some instruction sets are limited to one bit shift per instruction. And some instruction sets allow any number of bits to shift in one instruction, you specify the number of bits. And these are usually one clock cycle on modern processors (modern being an intentionally vague word). See dan04's answer about a barrel shifter, that is the name for one that does more than one bit in one operation. It all boils down to the logic algorithm, each bit in the result is a logic algorithm based on the input. For a single shift right the bit0 logic would be something like if instruction is [shift right] and bit 1 of the input is a 1 then the result is a one else the result is a 0 kind of thing. bit1 is if instruction is [shift right] then bit 1 = bit 2, etc. But the logic equation could just as easily be if the instruction is [shift right] and the amount operand is a 1 and then result bit 0 = shifted input bit 1 if the operand is a 2 then bit 0 = bit 2, and so on. Being asynchronous gates you can do all of this in one clock cycle. Yes it is true the single shift allows for a faster clock cycle, less gates to settle, if all you are comparing is these two flavors of an instruction. Or the alternative is you know that it takes longer to settle so you declare the instruction is 2 or 3 clocks or whatever and the logic counts to 3 then latches the result.

The msp430 for example only has single bit rotate right instructions (because you can perform a single bit shift or a rotate left with another instruction, which I will leave to the reader to figure out).

The arm instruction set allows multi bit both immediate and register based rotates and shifts, arithmetic and logical. I think there is only one actual rotate instruction and the other is an alias. A rotate left 1 is the same as a rotate right 32, you only need a one direction barrel shifter to implement a multi bit rotate.

shl in the x86 allows more than one bit per instruction. but used to take more than one clock.

and so on, you can easily examine any of the instruction sets out there.

The answer to your question is it is not fixed, sometimes it is one operation, one cycle, one instruction. Sometimes it is one instruction multiple clock cycles. Sometimes it is multiple instructions, multiple clock cycles. The compilers often optimize for these sorts of things, say you have a 16 bit register instruction set and there is a swap byte instruction and an and with immediate but only a single bit shift, to shift 8 bits would be 8 shift instruction cycles lets say, or you could swap bytes (one instruction) and then and the lower half to zeros, which might take two instructions or might be a variable word length instruction of two words or it might encode into a single instruction so 8 instruction/clock cycles vs 2 or 3. A shift of nine you do the same thing and add a shift making it 9 clocks vs 3 or 4, that kind of thing. On some it is faster to multiply by 256 than to shift by 8, etc, etc. Each instruction set has its own limitations and tricks.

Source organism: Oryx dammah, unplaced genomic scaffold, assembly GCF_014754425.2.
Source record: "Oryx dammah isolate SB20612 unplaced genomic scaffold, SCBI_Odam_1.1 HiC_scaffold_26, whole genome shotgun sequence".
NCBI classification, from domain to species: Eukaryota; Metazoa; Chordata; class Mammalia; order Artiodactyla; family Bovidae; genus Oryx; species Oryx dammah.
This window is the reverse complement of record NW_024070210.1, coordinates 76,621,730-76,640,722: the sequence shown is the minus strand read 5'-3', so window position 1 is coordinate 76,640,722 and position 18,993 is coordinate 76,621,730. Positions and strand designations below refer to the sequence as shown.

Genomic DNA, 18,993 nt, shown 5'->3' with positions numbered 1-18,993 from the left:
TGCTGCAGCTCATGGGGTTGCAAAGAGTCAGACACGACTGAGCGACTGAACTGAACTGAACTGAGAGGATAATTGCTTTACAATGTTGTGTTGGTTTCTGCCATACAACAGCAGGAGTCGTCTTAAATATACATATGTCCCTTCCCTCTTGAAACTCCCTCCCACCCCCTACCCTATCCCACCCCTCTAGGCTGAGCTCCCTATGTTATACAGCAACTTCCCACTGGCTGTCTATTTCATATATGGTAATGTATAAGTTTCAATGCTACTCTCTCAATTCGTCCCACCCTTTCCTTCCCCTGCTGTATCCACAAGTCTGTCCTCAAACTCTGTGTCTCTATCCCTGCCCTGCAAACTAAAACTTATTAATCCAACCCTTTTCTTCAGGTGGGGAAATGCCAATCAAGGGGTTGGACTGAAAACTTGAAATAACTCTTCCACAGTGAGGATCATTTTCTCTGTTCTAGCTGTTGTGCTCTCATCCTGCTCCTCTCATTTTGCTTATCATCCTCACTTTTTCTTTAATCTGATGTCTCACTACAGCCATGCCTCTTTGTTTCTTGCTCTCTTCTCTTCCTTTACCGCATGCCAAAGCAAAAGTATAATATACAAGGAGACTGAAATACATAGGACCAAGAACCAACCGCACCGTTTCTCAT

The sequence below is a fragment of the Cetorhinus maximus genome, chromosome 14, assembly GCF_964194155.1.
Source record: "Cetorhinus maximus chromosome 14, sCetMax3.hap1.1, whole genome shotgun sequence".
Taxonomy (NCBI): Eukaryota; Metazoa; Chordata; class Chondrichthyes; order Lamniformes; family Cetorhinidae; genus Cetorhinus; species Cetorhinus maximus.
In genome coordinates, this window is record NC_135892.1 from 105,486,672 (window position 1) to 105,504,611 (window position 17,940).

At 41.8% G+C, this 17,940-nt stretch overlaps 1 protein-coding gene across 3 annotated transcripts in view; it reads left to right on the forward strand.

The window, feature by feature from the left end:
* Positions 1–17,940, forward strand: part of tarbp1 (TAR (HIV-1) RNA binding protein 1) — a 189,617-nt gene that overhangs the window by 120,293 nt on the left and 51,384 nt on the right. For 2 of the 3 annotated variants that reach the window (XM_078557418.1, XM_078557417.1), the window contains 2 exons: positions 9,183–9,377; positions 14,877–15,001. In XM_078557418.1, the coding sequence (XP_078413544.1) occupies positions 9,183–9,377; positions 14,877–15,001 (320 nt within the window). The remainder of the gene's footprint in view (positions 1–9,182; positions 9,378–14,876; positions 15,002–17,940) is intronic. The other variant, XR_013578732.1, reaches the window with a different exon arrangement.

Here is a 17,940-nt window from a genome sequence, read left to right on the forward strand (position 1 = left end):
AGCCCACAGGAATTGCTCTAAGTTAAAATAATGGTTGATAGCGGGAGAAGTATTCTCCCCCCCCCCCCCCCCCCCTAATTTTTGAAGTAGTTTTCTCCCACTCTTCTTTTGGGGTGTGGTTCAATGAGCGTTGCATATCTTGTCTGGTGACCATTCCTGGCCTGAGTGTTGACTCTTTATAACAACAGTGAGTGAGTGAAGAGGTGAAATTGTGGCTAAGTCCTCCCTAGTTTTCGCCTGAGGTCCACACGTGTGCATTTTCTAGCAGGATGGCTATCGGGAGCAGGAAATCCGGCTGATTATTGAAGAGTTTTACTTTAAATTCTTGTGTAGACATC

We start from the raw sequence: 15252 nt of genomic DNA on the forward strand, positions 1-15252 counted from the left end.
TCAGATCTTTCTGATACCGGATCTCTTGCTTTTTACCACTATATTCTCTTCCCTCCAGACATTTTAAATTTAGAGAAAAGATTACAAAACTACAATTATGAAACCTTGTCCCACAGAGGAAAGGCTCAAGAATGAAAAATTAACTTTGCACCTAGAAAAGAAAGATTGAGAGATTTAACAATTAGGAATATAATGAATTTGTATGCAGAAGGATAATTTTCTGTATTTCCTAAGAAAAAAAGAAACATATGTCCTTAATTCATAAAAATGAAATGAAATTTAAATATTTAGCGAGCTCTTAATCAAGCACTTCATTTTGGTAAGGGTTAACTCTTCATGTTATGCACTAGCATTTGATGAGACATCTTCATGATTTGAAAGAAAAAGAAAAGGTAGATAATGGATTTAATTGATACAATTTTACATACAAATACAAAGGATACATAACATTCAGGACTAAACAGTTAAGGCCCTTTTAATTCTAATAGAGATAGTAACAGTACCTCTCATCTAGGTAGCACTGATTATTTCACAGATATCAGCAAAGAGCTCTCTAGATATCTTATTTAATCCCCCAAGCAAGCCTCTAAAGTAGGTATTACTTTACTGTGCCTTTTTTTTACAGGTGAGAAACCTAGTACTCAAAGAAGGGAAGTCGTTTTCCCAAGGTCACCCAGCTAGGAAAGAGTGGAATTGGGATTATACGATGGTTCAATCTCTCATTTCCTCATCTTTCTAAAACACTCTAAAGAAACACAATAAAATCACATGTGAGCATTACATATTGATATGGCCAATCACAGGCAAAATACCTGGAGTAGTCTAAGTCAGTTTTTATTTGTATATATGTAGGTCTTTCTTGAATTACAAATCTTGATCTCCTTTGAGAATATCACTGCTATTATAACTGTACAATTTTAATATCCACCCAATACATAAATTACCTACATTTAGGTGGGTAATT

It is not even a case that most provide multi bit or most limit to single bit. The processors that fall into the "computer" category are probably your x86, arm, powerpc, mips so that would lean toward one operation to shift. Expand to all processors but not necessarily "computers" commonly used today and it shifts the other way, I would say more of them are single bit than multi bit. Multiple operations needed to perform a multi-bit shift.

`int test(int i) { return i << 30; }`

becomes`sall $30, %eax`

– Flexo♦ Jan 31 '12 at 17:12`shl`

and`shr`

allow arbitrary shift counts, but the actual required cpu cycles depends on what you're doing and the CPU itself. For 286's, it's O(n), for 386+, it's O(1). – Marc B Jan 31 '12 at 17:14